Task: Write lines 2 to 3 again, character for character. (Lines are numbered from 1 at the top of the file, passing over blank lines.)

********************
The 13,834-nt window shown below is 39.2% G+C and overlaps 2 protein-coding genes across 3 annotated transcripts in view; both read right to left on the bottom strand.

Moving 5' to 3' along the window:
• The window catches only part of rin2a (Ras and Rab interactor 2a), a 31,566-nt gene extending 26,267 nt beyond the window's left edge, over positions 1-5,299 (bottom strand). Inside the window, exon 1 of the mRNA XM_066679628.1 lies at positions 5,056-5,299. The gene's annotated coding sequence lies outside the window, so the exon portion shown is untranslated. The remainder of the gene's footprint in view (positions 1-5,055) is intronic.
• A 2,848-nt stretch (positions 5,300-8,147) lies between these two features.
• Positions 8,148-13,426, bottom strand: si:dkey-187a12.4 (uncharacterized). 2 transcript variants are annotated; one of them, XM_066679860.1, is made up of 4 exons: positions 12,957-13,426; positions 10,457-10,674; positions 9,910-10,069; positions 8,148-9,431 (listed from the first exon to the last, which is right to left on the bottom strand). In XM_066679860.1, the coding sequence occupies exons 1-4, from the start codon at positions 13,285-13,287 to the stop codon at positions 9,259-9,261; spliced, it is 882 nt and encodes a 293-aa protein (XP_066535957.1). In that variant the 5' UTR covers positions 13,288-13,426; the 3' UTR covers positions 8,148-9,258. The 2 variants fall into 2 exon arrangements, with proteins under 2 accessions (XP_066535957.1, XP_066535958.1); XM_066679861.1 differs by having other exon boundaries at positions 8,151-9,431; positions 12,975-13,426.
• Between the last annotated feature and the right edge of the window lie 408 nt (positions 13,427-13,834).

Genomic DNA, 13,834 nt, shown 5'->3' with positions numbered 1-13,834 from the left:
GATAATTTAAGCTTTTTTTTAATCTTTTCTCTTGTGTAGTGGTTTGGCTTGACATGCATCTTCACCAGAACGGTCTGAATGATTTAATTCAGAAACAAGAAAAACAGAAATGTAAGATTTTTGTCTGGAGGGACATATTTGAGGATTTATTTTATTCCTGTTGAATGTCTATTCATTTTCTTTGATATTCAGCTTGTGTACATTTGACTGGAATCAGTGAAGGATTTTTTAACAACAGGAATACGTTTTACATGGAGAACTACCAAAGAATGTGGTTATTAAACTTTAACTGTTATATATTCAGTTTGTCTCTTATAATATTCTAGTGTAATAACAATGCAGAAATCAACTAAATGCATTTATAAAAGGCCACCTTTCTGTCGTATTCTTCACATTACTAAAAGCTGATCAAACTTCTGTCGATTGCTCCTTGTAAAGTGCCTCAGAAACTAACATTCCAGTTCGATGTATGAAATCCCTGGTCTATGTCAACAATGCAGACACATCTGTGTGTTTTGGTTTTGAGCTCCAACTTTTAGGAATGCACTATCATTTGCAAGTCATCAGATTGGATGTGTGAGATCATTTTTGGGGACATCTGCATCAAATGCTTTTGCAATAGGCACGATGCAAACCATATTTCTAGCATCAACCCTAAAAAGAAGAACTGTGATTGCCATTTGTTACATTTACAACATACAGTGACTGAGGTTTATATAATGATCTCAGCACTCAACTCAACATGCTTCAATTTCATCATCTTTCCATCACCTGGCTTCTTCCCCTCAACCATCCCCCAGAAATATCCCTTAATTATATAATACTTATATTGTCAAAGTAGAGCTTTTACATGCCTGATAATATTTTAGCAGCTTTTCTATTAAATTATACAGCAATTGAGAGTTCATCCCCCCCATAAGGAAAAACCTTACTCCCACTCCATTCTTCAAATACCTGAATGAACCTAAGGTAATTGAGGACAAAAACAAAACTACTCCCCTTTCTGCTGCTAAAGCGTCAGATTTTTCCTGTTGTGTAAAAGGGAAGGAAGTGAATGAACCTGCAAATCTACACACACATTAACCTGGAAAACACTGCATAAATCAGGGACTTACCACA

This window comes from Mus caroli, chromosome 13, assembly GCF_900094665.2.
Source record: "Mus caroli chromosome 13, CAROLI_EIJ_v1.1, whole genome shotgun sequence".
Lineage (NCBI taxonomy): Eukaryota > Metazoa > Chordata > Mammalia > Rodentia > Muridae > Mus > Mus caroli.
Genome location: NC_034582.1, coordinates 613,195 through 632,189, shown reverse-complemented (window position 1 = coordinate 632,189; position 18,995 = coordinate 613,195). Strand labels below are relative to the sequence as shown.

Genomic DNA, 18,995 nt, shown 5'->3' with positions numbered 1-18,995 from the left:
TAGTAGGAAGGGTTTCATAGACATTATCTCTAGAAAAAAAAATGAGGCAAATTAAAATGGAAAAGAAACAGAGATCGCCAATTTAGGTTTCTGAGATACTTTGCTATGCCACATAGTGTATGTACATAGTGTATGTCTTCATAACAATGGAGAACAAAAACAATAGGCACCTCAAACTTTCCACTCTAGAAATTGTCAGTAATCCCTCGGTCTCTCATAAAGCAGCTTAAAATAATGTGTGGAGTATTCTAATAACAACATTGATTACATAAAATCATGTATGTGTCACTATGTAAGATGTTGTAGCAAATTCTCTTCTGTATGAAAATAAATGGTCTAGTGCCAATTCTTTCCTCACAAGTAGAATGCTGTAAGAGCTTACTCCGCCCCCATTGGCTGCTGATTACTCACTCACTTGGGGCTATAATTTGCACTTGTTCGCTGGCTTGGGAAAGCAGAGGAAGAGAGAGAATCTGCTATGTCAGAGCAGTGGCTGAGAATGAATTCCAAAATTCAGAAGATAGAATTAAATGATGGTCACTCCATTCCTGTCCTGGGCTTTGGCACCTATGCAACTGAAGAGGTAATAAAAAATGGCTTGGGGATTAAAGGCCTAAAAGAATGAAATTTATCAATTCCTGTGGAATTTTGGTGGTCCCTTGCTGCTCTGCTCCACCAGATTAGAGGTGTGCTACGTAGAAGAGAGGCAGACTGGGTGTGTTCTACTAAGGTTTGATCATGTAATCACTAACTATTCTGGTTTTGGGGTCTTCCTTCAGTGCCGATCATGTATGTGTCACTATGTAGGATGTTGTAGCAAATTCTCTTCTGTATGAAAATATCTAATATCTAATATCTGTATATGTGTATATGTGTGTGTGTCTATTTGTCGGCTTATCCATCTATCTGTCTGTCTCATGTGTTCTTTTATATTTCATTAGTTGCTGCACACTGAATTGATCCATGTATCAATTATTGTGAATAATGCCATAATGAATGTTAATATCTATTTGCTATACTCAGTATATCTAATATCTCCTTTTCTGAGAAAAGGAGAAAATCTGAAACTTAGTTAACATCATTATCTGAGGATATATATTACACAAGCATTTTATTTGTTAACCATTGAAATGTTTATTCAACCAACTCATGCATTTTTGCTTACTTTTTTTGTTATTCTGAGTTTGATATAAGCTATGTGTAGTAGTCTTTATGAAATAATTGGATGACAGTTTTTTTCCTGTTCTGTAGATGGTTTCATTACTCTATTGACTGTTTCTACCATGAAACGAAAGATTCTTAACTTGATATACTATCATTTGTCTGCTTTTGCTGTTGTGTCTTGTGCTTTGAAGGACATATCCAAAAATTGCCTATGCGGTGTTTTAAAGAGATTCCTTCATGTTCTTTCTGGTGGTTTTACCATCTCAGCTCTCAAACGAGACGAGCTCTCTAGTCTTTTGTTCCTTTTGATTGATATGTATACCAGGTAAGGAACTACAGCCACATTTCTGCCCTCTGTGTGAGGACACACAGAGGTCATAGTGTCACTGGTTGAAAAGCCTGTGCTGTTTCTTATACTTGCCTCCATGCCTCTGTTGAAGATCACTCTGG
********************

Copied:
Moving 5' to 3' along the window:
• The window catches only part of rin2a (Ras and Rab interactor 2a), a 31,566-nt gene extending 26,267 nt beyond the window's left edge, over positions 1-5,299 (bottom strand). Inside the window, exon 1 of the mRNA XM_066679628.1 lies at positions 5,056-5,299. The gene's annotated coding sequence lies outside the window, so the exon portion shown is untranslated. The remainder of the gene's footprint in view (positions 1-5,055) is intronic.